The pipeline extends 1,168 miles from North Dakota to Illinois and is capable of transporting 570,000 barrels of crude oil a day from the Bakken oil fields of North Dakota to a distribution hub in Illinois. From there, the oil is transported via separate pipelines to refineries along the Gulf coast.

Prosecutors agreed to recommend up to three years in prison for Ortiz, although the judge has the authority to go as high as five years. Ortiz, a member of the San Felipe Pueblo in New Mexico, is scheduled to be sentenced in federal court in Bismarck, North Dakota on October 22.

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Angry Bird, a member of the Standing Rock Sioux Tribe, was prepared to go to trial, but when the prosecutors offered a deal that required no prison time, he decided to accept the plea agreement, said Daphne Silverman, Angry Bird’s defense attorney.

“I made it clear that we were not pleading guilty. We were going to trial,” Silverman said in an interview with ThinkProgress. “But when they call you and say, ‘Will you take house arrest?’ and house arrest in North Dakota is essentially like probation, I had to recommend that to him.”

The Freshet Collective reached out to Silverman, an attorney in Austin, Texas, who specializes in federal criminal cases, to represent Angry Bird. The Freshet Collective has worked on arrestee support for Dakota Access protesters, such paying cash bail and coordinating legal defense.

A specific date for Angry Bird’s sentencing has not been scheduled, but Silverman expects it will occur no sooner than November. If the judge chooses not to accept the plea agreement, Angry Bird would then go on trial for the two charges of committing “civil disorder” and using “fire to commit a federal felony offense,”she said.

“The prosecutor has been very kind and generous in making this offer to us,” Silverman said. “I am very pleased he made us an offer that doesn’t include prison.”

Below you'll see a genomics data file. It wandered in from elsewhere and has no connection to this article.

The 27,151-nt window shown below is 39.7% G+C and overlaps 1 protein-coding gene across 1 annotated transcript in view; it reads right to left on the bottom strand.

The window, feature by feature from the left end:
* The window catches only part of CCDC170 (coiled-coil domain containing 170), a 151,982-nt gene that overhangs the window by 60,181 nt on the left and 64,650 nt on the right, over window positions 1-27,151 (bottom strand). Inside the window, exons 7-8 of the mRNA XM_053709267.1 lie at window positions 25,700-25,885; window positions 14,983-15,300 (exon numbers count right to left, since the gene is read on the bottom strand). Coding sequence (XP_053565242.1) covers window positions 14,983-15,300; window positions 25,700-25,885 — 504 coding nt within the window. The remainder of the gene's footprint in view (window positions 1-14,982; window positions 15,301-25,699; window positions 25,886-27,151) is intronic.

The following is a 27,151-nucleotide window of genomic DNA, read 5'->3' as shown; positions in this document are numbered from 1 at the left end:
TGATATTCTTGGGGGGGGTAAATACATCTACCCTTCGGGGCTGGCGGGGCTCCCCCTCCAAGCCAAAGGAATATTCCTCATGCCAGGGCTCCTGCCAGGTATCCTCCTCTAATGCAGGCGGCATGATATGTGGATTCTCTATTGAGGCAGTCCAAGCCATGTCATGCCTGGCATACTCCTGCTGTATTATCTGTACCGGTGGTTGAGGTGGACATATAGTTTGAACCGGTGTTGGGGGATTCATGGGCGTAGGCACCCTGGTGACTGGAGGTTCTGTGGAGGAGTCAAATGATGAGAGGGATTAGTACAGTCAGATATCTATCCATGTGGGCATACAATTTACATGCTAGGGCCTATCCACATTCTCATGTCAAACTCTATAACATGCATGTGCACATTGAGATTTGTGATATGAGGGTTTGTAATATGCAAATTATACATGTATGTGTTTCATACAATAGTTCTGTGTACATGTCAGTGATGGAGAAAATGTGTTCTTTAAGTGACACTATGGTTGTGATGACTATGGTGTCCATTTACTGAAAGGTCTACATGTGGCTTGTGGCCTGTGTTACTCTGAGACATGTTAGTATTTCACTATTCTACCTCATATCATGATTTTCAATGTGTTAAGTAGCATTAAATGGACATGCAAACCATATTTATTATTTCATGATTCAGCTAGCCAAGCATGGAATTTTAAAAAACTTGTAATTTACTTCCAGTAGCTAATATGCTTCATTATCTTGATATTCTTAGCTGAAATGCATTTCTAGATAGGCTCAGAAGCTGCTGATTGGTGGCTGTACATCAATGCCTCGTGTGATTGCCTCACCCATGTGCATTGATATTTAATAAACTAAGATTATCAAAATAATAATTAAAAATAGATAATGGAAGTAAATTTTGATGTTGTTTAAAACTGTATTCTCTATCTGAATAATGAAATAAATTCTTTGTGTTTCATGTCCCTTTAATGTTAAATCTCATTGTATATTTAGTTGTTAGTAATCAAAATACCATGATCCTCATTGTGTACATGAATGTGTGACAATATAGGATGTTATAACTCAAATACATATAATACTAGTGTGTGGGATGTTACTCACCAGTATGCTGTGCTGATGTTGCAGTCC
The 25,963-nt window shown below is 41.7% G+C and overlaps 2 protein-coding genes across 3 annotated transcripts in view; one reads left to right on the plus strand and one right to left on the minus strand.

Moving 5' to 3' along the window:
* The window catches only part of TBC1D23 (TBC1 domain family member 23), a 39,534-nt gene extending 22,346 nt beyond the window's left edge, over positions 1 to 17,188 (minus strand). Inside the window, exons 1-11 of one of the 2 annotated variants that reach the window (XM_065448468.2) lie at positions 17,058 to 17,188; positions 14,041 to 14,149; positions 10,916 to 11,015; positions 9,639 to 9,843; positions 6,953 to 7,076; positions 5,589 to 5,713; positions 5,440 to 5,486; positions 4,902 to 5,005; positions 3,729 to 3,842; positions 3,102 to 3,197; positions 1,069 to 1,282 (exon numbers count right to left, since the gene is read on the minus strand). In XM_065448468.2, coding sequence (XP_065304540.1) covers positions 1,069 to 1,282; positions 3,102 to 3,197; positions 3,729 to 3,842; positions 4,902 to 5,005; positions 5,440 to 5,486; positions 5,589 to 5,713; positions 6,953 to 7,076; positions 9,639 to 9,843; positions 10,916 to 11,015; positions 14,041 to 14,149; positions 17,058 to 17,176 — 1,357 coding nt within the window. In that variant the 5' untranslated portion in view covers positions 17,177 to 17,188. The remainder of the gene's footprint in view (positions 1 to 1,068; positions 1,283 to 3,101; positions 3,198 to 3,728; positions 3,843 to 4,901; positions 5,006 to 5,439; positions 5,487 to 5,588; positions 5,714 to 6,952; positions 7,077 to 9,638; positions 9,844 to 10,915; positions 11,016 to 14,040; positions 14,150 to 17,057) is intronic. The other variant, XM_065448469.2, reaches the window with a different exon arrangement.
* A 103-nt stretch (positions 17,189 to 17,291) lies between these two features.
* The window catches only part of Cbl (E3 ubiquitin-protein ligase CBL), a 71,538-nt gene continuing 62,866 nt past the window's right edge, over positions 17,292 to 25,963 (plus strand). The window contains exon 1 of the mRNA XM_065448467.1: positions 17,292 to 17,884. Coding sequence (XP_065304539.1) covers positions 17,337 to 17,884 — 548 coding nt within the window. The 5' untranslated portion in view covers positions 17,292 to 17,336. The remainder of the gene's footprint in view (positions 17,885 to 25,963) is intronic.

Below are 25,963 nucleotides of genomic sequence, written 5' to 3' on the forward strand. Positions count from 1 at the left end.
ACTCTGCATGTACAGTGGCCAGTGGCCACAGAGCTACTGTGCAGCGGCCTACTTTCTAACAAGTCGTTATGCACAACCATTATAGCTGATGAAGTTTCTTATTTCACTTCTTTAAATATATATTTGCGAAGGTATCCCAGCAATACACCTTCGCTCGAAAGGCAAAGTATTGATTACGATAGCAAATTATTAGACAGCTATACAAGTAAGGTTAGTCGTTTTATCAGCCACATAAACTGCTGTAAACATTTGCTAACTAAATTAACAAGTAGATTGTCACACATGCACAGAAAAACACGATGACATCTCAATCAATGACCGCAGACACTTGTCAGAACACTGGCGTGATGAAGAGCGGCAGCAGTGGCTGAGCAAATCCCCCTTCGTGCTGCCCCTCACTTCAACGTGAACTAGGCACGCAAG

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If Angry Bird’s case had gone to trial, Silverman said she would not have sought a change in venue. “I spent time in Bismarck [North Dakota] and I questioned people there. I found the people of North Dakota to be honest, good people who would have judged this case fairly. I believe that they were equally interested in protecting their water and, at the same time, thought there would be some investment for the industry. They would have been prepared to listen to the issues in trial.”

People who may have a slant toward law enforcement or industry often “go overboard” in making sure their views don’t prejudice how they judge a person if they do get to sit on a jury, she added.

Native American protester, Michael “Rattler” Markus is scheduled for sentencing on September 27. Similar to the others facing serious charges, Rattler also accepted a plea deal. He will likely receive a sentence of three years in prison, although the judge has the authority to sentence him to as much as five years at his sentencing next month.

On July 11, Red Fawn Fallis was sentenced to 57 months, to be followed by three years of federal supervision, the longest sentence handed so far to a Dakota Access protester.

The only other protester to receive a lengthy prison sentence is Michael “Little Feather” Giron. In late May, he was sentenced to three years in prison. He had already spent 15 months in jail, time for which he was credited. His lawyers believe he could be released to a halfway house by next spring.

Red Fawn